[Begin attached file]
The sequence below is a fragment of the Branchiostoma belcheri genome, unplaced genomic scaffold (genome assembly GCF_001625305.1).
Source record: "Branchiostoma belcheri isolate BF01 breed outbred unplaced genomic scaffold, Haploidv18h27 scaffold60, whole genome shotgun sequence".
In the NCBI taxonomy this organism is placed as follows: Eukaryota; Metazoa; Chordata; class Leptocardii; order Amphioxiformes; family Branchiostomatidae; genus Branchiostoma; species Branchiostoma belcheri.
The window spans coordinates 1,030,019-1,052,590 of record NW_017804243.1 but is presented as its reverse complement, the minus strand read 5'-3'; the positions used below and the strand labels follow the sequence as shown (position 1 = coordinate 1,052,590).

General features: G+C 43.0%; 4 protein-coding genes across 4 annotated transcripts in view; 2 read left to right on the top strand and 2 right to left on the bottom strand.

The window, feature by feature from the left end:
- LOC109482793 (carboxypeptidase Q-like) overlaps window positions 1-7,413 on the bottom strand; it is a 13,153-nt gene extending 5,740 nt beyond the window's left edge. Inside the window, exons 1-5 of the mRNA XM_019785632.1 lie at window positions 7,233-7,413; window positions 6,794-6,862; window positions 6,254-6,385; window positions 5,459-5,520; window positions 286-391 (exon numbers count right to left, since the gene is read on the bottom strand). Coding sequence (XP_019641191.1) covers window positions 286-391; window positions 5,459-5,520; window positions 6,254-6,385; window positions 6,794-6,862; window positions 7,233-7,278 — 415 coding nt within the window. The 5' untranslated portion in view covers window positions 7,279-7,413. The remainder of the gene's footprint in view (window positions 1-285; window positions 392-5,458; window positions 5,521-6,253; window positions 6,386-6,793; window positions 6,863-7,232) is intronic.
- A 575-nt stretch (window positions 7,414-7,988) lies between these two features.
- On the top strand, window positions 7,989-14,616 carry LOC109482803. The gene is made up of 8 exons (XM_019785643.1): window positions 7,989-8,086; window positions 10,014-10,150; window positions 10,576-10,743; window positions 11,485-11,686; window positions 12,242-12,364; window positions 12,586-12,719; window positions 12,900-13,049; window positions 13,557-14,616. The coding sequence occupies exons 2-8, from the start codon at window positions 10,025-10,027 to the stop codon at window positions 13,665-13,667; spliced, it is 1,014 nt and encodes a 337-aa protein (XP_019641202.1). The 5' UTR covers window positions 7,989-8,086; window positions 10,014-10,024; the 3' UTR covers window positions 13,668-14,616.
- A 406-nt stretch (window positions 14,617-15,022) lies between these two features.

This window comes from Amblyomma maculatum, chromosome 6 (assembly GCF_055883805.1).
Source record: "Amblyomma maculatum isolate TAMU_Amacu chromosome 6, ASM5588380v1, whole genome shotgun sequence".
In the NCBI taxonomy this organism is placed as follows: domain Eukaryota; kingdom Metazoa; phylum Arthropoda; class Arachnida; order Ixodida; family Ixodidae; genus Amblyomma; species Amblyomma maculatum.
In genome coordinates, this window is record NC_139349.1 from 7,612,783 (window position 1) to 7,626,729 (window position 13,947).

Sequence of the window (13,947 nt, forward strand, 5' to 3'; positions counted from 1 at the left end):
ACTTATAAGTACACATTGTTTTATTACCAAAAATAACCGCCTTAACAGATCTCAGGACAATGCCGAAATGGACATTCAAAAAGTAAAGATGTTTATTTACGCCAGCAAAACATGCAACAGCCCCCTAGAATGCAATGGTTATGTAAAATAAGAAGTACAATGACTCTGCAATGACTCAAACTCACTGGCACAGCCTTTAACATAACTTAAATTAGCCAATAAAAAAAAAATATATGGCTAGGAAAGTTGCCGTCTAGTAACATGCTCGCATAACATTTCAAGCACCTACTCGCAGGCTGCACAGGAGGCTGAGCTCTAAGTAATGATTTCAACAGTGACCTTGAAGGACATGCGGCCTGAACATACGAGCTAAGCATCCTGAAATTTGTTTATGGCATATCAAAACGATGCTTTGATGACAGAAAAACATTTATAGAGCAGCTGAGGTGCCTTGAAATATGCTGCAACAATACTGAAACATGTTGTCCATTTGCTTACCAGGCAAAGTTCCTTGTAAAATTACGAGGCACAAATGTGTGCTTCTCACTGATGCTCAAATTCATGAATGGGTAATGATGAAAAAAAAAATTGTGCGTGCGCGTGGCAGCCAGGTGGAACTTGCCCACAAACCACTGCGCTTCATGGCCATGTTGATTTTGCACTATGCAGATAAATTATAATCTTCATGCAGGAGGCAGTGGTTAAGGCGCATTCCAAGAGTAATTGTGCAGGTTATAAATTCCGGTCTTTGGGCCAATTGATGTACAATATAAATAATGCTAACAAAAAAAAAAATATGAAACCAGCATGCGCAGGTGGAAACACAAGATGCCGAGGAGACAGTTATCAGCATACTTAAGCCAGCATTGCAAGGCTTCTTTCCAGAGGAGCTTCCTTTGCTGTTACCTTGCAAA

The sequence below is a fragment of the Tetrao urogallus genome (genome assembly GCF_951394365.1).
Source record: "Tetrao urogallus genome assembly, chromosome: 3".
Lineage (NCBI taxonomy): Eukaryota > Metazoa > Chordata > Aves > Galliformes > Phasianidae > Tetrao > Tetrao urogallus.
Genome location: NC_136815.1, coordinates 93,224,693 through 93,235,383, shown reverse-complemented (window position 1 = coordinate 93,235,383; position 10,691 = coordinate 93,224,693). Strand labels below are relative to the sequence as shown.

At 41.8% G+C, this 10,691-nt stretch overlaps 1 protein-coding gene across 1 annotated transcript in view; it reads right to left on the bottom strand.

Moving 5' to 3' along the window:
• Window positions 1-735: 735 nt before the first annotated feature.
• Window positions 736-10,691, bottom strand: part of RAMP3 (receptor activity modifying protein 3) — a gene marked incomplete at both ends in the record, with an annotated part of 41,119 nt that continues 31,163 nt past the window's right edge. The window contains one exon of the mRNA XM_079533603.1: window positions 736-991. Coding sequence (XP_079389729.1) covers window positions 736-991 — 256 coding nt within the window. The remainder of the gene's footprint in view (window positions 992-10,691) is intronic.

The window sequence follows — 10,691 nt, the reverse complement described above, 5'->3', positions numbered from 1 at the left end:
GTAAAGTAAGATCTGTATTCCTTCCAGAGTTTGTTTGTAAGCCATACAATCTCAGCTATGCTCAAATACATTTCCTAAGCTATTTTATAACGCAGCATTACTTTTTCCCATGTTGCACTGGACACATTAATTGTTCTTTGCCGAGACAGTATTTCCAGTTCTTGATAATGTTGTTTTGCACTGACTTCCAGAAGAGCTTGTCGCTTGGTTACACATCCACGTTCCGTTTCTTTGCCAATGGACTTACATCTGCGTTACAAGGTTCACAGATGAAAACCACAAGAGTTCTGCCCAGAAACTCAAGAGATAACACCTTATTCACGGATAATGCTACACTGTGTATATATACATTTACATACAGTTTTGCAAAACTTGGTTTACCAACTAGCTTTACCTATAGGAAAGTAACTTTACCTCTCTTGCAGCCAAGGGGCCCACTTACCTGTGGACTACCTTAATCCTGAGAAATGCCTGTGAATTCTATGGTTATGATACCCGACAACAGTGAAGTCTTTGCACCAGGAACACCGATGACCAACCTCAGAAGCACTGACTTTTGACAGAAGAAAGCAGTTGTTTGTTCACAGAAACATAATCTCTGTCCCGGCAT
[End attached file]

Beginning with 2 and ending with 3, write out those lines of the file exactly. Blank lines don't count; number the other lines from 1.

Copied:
Source record: "Branchiostoma belcheri isolate BF01 breed outbred unplaced genomic scaffold, Haploidv18h27 scaffold60, whole genome shotgun sequence".
In the NCBI taxonomy this organism is placed as follows: Eukaryota; Metazoa; Chordata; class Leptocardii; order Amphioxiformes; family Branchiostomatidae; genus Branchiostoma; species Branchiostoma belcheri.